“We want to be the place where academics come to us to test their ideas,” said Benartzi at the media briefing. “If you have a good idea, and you need to validate it, we can do so quickly to learn what moves the needle on improving retirement savings outcomes.”
The Voya Behavioral Finance Institute for Innovation will not only conduct behavioral finance research, it also will test new concepts in the field. (Photo: iStock)
The Voya Behavioral Finance Institute for Innovation hit the ground running. At the Oct. 18 media briefing, Benartzi unveiled a new white paper he authored entitled, “Using decision styles to improve financial outcomes: Why every plan needs a retirement check-up.”
The paper examines how an understanding of individuals’ two primary decision-making styles — instinctive and reflective — can be used to uncover the “health” of a retirement plan and help participants more effectively achieve financial objectives for their golden years.
There’s much to improve. According to Benartzi, about 9 in 10 plans are “not on a successful path.” One reason: Plan participants fail to engage in a “thoughtful decision-making process” about, for example, how much to contribute to a 401(k) and where to invest to achieve an optimal risk-adjusted return on plan contributions.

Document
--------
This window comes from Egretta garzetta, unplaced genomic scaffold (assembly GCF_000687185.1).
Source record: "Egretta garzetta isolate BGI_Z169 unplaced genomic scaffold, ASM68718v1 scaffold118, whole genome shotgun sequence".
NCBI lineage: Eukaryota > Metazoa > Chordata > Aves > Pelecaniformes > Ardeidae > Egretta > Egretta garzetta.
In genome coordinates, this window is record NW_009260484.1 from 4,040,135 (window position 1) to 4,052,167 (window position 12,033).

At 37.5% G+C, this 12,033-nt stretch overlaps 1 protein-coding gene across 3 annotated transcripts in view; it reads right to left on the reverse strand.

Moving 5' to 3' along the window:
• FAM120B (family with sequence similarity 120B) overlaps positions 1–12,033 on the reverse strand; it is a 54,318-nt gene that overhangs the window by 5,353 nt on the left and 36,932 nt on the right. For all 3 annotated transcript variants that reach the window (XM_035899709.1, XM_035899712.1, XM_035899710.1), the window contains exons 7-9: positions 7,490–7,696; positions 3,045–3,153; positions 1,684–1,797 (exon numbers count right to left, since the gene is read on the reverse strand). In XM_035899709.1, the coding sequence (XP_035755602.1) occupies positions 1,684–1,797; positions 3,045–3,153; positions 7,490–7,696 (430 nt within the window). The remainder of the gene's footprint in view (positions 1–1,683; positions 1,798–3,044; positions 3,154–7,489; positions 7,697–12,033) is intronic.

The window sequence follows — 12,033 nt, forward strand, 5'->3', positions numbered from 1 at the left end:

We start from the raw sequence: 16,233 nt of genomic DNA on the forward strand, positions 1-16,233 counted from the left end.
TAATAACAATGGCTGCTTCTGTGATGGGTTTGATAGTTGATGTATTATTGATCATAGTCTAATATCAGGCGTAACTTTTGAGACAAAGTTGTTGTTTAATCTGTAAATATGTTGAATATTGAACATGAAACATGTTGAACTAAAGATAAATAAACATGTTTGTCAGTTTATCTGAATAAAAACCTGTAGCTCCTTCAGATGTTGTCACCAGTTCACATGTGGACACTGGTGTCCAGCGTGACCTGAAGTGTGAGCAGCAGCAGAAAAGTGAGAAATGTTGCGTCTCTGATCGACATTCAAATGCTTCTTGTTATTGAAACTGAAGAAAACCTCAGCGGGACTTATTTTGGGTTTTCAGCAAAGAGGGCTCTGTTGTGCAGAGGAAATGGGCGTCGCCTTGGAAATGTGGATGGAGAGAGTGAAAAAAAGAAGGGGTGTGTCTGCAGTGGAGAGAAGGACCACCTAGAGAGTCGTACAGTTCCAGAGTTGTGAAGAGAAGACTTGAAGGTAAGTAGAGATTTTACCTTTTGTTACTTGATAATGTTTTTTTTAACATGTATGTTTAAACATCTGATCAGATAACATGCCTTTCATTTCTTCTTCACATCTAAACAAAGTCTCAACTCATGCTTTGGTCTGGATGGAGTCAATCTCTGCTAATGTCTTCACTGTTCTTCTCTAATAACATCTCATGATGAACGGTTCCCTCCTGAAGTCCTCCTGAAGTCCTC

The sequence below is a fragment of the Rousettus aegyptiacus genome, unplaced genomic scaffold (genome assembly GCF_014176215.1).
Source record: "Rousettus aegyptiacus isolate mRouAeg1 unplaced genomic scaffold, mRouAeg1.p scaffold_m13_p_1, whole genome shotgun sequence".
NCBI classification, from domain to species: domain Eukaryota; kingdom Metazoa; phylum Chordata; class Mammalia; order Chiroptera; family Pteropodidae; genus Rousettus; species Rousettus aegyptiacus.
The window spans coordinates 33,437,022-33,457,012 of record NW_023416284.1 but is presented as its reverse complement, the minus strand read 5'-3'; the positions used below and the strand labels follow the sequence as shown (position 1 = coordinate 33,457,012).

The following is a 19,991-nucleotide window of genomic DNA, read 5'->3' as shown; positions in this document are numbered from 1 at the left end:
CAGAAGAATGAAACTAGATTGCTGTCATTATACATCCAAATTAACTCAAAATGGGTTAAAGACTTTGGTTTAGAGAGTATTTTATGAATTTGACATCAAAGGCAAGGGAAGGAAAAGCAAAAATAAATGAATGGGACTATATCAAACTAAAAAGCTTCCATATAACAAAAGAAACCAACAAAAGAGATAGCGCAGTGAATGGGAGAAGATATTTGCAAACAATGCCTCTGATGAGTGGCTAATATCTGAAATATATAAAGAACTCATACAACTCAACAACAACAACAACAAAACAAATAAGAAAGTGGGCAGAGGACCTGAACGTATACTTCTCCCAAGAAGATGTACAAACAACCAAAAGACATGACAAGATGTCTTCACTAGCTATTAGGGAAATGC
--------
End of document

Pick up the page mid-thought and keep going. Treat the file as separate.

More to the point: There’s a lack of engagement after participants kick-start their contributions. A Columbia University report cited by Benartzi observes that nearly 3 in 4 (72.8 percent) participants haven’t changed their asset allocations in more than a decade.
How can plan sponsors and advisors help participants better reflect on retirement savings decisions?
Bernartzi suggested that employers start with a detailed analysis of participants’ interactions on plan sites. One area to explore: How much time they dedicated to the plan site, as opposed to multi-tasking on social networks like Facebook and Twitter. More quality time spent on the plan site would indicate a more “informed and reflective” decision on the part of the plan participant.
Other areas to investigate might point to more reflective (as opposed to instinctive) savings decisions. Among them: